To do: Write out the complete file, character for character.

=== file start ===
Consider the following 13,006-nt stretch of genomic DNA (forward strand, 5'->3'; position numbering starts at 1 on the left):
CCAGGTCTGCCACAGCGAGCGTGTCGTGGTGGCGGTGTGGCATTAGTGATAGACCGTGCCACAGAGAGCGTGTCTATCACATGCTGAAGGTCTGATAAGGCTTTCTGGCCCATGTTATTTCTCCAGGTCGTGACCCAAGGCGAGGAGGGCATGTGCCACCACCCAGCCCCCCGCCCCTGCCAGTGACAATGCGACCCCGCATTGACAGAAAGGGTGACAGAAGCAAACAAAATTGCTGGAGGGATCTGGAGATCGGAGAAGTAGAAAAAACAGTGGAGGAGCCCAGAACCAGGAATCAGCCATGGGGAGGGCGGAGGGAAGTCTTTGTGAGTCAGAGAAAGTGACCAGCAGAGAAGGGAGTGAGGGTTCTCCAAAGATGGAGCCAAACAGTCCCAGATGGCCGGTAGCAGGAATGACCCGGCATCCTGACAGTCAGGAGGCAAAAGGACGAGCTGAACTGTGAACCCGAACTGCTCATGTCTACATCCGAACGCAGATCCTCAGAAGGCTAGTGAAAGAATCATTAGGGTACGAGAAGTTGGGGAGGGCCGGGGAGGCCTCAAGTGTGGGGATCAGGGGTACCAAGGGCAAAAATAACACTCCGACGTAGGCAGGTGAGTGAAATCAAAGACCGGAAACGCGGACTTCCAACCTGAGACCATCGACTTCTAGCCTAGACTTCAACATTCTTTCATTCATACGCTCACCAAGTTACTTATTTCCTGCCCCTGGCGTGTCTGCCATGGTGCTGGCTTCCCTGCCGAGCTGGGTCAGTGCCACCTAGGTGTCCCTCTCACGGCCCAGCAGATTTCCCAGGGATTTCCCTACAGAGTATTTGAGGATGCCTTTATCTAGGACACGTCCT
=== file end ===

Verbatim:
Consider the following 13,006-nt stretch of genomic DNA (forward strand, 5'->3'; position numbering starts at 1 on the left):
CCAGGTCTGCCACAGCGAGCGTGTCGTGGTGGCGGTGTGGCATTAGTGATAGACCGTGCCACAGAGAGCGTGTCTATCACATGCTGAAGGTCTGATAAGGCTTTCTGGCCCATGTTATTTCTCCAGGTCGTGACCCAAGGCGAGGAGGGCATGTGCCACCACCCAGCCCCCCGCCCCTGCCAGTGACAATGCGACCCCGCATTGACAGAAAGGGTGACAGAAGCAAACAAAATTGCTGGAGGGATCTGGAGATCGGAGAAGTAGAAAAAACAGTGGAGGAGCCCAGAACCAGGAATCAGCCATGGGGAGGGCGGAGGGAAGTCTTTGTGAGTCAGAGAAAGTGACCAGCAGAGAAGGGAGTGAGGGTTCTCCAAAGATGGAGCCAAACAGTCCCAGATGGCCGGTAGCAGGAATGACCCGGCATCCTGACAGTCAGGAGGCAAAAGGACGAGCTGAACTGTGAACCCGAACTGCTCATGTCTACATCCGAACGCAGATCCTCAGAAGGCTAGTGAAAGAATCATTAGGGTACGAGAAGTTGGGGAGGGCCGGGGAGGCCTCAAGTGTGGGGATCAGGGGTACCAAGGGCAAAAATAACACTCCGACGTAGGCAGGTGAGTGAAATCAAAGACCGGAAACGCGGACTTCCAACCTGAGACCATCGACTTCTAGCCTAGACTTCAACATTCTTTCATTCATACGCTCACCAAGTTACTTATTTCCTGCCCCTGGCGTGTCTGCCATGGTGCTGGCTTCCCTGCCGAGCTGGGTCAGTGCCACCTAGGTGTCCCTCTCACGGCCCAGCAGATTTCCCAGGGATTTCCCTACAGAGTATTTGAGGATGCCTTTATCTAGGACACGTCCT